A Paradox of Expected Inflation

In yesterday’s post about the effects of QE2, I discussed the tendency of an increase in expected  inflation to cause the prices of real assets, including the prices of commodities, to increase.  That is, if we expect prices to rise in the future, we will choose to reallocate our asset holdings, exchanging cash for physical assets, driving up the prices of those assets in the process.  So the expectation of increased inflation occasioned last year by the announcement of QE2 undoubtedly was one factor in causing the subsequent run-up in commodity prices, expectations of accelerating economic growth and negative supply shocks being two others.

However, the rise in commodities prices triggered by an increase in expected inflation is not the same as an increase in inflation.  Rather it is a once-and-for all adjustment in the relative values of physical assets and money associated with the inflation-induced shift in desired asset holdings.  If inflation stabilizes at the newly expected rate, commodities prices will not continue to rise faster than the rate of inflation (for purposes of this exercise I am assuming that inflation is uniform across all good and services).  But this also means that measured inflation will tend to overshoot the new higher expected steady-state rate of inflation.  I note again that other factors probably contributed to the temporary spike in inflation, but increased inflation expectations, in and of themselves, tend to cause a transitional measured rate of inflation above the new expected rate.

The distinction between steady-state inflation on the one hand and a once-and-for-all increase in prices (apart from the expected increase in inflation) on the other may clarify one of the most puzzling (for me at any rate) passages in the General Theory (p. 142) in which Keynes criticizes Fisher’s distinction between the real and nominal rates of interest.  After observing that an expected reduction (increase) in the value of money would tend to raise (depress) the marginal efficiency of capital curve, Keynes goes on to make the following comment on Fisher:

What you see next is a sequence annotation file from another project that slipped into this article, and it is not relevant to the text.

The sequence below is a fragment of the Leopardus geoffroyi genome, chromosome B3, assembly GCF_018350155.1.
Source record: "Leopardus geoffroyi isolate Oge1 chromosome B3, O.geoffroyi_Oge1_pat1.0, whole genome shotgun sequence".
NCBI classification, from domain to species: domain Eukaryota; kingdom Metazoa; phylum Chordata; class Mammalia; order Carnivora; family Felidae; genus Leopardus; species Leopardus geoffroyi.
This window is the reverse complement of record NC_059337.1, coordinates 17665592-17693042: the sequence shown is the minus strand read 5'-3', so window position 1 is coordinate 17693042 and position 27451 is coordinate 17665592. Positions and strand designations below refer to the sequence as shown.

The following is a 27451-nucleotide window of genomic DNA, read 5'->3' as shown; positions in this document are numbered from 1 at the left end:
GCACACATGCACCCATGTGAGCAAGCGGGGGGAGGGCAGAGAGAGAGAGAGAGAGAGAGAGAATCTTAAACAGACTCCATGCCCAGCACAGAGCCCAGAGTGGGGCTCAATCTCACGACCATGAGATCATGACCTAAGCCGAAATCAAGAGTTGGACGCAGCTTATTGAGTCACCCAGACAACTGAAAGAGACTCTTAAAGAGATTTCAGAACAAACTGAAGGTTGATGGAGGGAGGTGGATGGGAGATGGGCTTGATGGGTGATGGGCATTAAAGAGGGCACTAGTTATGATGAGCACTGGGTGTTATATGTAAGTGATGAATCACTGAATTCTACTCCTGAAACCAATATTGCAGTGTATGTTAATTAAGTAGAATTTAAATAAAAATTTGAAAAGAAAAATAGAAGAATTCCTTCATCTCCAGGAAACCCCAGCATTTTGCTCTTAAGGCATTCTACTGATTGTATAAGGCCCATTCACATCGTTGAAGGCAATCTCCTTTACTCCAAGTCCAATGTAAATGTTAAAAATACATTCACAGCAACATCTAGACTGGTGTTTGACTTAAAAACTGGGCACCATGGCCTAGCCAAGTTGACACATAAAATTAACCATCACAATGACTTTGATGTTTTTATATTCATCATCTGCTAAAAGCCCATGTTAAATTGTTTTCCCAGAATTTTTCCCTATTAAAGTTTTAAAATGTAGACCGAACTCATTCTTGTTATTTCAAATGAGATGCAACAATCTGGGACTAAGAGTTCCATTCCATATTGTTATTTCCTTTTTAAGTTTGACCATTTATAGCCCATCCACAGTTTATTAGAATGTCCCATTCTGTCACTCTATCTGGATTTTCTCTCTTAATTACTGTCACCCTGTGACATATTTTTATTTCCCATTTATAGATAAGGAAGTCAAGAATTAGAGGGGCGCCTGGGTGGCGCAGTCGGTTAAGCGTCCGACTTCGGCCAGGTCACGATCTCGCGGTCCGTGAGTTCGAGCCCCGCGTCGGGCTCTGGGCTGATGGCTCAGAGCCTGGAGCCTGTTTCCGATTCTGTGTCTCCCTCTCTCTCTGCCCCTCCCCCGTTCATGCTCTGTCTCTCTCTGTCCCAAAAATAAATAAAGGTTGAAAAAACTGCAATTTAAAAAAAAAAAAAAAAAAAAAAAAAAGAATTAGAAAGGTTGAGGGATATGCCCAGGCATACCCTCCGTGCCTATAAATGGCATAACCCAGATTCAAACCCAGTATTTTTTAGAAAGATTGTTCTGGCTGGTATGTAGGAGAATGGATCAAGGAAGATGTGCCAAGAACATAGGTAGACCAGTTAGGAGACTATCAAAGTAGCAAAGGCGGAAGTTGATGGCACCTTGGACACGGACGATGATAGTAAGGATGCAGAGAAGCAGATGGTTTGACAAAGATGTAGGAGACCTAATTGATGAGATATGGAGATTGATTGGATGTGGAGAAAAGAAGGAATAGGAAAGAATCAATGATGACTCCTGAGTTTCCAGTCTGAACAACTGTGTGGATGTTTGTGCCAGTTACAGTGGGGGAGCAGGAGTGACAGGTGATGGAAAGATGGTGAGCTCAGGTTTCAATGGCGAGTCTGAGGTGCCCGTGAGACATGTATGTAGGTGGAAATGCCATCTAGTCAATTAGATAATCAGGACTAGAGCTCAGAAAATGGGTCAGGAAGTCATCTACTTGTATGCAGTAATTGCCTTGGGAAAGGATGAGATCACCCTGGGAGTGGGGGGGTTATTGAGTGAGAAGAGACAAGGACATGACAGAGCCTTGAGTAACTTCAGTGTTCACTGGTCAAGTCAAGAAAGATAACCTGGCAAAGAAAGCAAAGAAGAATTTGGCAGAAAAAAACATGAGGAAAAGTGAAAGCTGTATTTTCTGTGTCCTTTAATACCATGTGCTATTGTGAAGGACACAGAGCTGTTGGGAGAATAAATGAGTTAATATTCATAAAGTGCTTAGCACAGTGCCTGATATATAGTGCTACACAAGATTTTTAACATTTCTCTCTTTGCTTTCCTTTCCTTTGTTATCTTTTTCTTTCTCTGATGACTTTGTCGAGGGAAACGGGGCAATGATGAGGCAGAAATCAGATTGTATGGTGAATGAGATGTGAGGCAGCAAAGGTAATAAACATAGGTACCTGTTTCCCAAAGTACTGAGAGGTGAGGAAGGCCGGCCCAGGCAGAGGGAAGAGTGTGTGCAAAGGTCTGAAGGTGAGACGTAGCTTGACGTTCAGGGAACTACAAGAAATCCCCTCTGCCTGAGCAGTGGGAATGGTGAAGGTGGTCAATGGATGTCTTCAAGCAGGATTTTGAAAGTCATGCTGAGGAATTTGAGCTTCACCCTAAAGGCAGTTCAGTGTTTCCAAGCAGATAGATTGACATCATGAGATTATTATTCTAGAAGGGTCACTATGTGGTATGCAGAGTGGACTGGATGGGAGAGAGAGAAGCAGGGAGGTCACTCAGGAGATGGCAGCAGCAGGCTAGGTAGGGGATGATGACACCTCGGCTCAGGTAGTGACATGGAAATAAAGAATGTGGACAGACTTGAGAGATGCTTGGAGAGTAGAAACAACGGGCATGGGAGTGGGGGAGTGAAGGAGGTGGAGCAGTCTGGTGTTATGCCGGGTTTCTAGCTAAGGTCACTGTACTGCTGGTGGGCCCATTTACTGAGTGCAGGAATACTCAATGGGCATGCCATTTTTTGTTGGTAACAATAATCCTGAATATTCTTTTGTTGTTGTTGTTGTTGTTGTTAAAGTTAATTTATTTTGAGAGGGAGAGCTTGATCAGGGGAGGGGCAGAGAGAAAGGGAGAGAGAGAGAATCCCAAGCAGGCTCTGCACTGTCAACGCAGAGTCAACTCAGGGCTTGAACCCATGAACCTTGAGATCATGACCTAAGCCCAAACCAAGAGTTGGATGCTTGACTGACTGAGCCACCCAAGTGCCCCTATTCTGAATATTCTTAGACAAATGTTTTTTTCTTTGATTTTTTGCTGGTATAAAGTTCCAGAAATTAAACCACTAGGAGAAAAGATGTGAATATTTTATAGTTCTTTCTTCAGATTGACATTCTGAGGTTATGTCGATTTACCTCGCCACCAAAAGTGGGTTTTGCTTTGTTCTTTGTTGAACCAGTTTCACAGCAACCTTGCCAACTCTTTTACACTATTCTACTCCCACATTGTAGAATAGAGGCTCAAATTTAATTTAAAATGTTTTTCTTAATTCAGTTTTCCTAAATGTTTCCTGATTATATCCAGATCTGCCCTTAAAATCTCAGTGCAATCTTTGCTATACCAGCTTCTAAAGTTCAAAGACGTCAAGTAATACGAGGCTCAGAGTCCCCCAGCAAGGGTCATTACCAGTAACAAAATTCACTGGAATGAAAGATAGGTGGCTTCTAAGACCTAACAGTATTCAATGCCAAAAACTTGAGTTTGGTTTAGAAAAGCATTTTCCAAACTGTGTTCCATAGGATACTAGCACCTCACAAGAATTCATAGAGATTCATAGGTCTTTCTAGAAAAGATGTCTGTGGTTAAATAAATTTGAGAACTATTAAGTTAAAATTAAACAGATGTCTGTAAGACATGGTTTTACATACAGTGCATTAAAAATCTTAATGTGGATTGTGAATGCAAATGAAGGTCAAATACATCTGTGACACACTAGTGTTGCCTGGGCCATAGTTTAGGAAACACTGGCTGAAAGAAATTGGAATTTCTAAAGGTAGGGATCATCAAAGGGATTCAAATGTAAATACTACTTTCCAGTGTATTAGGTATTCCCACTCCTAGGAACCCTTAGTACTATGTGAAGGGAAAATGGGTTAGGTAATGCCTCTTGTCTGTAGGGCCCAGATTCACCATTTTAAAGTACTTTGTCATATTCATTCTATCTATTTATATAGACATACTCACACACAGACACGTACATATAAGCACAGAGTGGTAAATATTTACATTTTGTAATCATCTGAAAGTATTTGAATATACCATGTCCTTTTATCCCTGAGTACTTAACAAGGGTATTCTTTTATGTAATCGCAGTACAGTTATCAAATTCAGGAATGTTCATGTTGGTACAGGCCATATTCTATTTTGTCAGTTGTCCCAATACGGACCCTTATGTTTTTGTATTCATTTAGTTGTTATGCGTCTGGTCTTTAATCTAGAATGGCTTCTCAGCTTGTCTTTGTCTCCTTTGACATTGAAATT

This is the truth which lies behind Professor Irving Fisher’s theory of what he originally called “Appreciation and Interest” – the distinction between the money rate of interest and the real rate of interest where the latter is equal to the former after correction for changes in the value of money.  It is difficult to make sense of this theory as stated, because it is not clear whether the change in the value of money is or is not assumed to be foreseen.  [The latter comment is itself a curious statement by Keynes inasmuch as Fisher was totally explicit in basing the distinction on foreseen changes in the value of money.]  There is no escape from the dilemma that, if it is not foreseen, there will be no effect on current affairs; whilst if it is foreseen, the prices of existing goods will be forthwith so adjusted that the advantages of holding money and of holding goods are again equalised, and it will be too late for holders of money to gain or to suffer a change in the rate of interest which will offset the prospective change during the period of the loan in the value of the money lent.